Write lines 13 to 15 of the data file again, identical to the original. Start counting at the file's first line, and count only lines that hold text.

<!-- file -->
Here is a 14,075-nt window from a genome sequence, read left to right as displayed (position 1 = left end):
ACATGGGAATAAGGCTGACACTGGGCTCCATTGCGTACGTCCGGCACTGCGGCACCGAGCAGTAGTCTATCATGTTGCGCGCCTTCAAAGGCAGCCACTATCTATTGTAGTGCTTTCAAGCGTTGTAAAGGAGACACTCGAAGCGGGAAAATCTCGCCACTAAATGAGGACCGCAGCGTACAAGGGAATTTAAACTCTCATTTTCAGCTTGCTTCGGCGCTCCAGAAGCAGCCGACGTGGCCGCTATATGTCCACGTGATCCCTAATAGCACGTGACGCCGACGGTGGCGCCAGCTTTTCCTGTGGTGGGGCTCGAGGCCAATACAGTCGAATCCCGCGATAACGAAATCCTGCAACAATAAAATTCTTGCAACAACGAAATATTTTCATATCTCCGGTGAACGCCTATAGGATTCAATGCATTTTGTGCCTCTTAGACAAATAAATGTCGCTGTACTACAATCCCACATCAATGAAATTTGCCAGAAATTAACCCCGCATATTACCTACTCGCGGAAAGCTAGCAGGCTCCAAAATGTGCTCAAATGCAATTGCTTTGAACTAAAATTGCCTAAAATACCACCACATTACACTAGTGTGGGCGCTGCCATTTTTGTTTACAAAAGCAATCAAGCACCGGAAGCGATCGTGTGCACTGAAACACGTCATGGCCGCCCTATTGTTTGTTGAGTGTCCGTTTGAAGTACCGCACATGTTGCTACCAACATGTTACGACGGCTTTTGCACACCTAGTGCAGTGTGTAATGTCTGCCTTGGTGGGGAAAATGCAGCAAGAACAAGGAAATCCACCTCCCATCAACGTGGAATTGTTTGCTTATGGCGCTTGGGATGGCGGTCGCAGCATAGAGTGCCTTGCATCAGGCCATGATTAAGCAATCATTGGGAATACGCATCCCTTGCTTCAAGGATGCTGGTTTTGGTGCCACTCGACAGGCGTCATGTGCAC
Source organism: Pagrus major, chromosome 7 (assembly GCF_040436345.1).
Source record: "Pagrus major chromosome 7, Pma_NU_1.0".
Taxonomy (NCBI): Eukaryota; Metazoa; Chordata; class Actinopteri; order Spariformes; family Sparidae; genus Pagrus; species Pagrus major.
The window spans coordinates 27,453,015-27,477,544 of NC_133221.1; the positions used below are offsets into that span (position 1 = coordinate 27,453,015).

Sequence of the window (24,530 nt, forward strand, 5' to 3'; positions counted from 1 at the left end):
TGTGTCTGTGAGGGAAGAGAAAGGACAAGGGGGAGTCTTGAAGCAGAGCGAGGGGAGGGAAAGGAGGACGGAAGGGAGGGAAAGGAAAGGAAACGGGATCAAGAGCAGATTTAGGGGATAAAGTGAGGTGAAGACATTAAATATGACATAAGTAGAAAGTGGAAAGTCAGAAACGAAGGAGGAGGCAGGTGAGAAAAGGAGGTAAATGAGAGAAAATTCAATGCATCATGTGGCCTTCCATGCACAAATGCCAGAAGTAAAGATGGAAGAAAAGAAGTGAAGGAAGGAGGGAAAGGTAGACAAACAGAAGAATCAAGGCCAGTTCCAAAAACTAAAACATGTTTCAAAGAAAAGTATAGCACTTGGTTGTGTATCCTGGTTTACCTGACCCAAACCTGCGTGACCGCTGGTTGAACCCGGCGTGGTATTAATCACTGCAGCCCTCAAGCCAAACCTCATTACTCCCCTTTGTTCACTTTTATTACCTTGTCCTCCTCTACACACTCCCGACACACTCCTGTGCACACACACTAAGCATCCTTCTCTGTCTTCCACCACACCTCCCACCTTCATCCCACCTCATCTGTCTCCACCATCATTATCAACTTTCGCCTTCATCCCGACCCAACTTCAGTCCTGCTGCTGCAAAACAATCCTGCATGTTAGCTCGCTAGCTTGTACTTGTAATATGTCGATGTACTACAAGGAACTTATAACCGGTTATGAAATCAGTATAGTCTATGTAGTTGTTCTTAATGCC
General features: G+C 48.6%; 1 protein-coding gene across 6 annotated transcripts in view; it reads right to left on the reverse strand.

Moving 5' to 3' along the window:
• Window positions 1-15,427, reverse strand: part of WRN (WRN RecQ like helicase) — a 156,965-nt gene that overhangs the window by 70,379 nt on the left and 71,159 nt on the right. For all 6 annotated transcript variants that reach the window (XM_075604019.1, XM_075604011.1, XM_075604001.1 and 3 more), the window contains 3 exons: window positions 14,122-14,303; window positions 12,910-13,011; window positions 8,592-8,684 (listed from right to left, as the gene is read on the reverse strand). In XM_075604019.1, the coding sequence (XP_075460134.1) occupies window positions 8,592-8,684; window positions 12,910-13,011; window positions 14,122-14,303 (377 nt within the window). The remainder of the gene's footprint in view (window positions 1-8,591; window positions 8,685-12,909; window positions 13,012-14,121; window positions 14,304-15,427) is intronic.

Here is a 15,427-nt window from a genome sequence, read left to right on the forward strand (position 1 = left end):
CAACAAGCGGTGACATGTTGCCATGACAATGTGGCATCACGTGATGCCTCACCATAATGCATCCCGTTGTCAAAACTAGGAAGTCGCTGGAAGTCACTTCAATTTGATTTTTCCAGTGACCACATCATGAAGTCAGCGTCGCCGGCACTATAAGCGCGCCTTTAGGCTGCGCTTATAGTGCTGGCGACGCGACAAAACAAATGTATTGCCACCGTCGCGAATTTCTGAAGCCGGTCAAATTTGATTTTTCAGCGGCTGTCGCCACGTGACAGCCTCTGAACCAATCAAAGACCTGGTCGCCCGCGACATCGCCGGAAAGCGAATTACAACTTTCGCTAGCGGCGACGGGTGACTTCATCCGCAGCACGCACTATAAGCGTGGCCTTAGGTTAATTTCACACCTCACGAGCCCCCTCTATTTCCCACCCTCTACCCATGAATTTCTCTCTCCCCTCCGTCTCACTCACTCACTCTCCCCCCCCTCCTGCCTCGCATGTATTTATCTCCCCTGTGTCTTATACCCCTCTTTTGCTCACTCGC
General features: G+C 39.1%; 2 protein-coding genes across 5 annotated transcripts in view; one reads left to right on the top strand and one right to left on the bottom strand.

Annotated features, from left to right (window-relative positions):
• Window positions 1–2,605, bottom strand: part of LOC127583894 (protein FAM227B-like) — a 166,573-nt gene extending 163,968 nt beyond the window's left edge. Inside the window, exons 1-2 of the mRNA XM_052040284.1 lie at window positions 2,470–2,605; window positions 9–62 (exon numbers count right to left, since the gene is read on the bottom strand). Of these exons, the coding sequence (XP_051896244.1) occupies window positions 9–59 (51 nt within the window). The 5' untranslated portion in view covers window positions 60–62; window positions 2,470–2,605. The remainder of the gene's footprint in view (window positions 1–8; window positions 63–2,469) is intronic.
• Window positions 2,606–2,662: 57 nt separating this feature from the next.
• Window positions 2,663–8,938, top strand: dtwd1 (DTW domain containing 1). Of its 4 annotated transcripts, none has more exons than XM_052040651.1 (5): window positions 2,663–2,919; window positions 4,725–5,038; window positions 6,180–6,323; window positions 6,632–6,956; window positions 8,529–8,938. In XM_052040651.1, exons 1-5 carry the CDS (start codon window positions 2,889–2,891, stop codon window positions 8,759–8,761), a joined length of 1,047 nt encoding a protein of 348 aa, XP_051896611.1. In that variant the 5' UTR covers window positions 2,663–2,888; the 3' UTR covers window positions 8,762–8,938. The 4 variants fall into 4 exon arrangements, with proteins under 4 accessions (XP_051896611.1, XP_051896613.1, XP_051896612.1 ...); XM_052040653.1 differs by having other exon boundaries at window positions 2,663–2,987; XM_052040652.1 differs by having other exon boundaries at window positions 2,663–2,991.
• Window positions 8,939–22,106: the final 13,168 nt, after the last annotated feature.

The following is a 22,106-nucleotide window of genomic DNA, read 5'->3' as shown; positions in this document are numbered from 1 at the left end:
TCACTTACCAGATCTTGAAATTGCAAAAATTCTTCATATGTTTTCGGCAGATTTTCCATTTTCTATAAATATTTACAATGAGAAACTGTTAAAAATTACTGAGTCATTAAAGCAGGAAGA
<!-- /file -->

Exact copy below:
CAACAAGCGGTGACATGTTGCCATGACAATGTGGCATCACGTGATGCCTCACCATAATGCATCCCGTTGTCAAAACTAGGAAGTCGCTGGAAGTCACTTCAATTTGATTTTTCCAGTGACCACATCATGAAGTCAGCGTCGCCGGCACTATAAGCGCGCCTTTAGGCTGCGCTTATAGTGCTGGCGACGCGACAAAACAAATGTATTGCCACCGTCGCGAATTTCTGAAGCCGGTCAAATTTGATTTTTCAGCGGCTGTCGCCACGTGACAGCCTCTGAACCAATCAAAGACCTGGTCGCCCGCGACATCGCCGGAAAGCGAATTACAACTTTCGCTAGCGGCGACGGGTGACTTCATCCGCAGCACGCACTATAAGCGTGGCCTTAGGTTAATTTCACACCTCACGAGCCCCCTCTATTTCCCACCCTCTACCCATGAATTTCTCTCTCCCCTCCGTCTCACTCACTCACTCTCCCCCCCCTCCTGCCTCGCATGTATTTATCTCCCCTGTGTCTTATACCCCTCTTTTGCTCACTCGC
General features: G+C 39.1%; 2 protein-coding genes across 5 annotated transcripts in view; one reads left to right on the top strand and one right to left on the bottom strand.

Annotated features, from left to right (window-relative positions):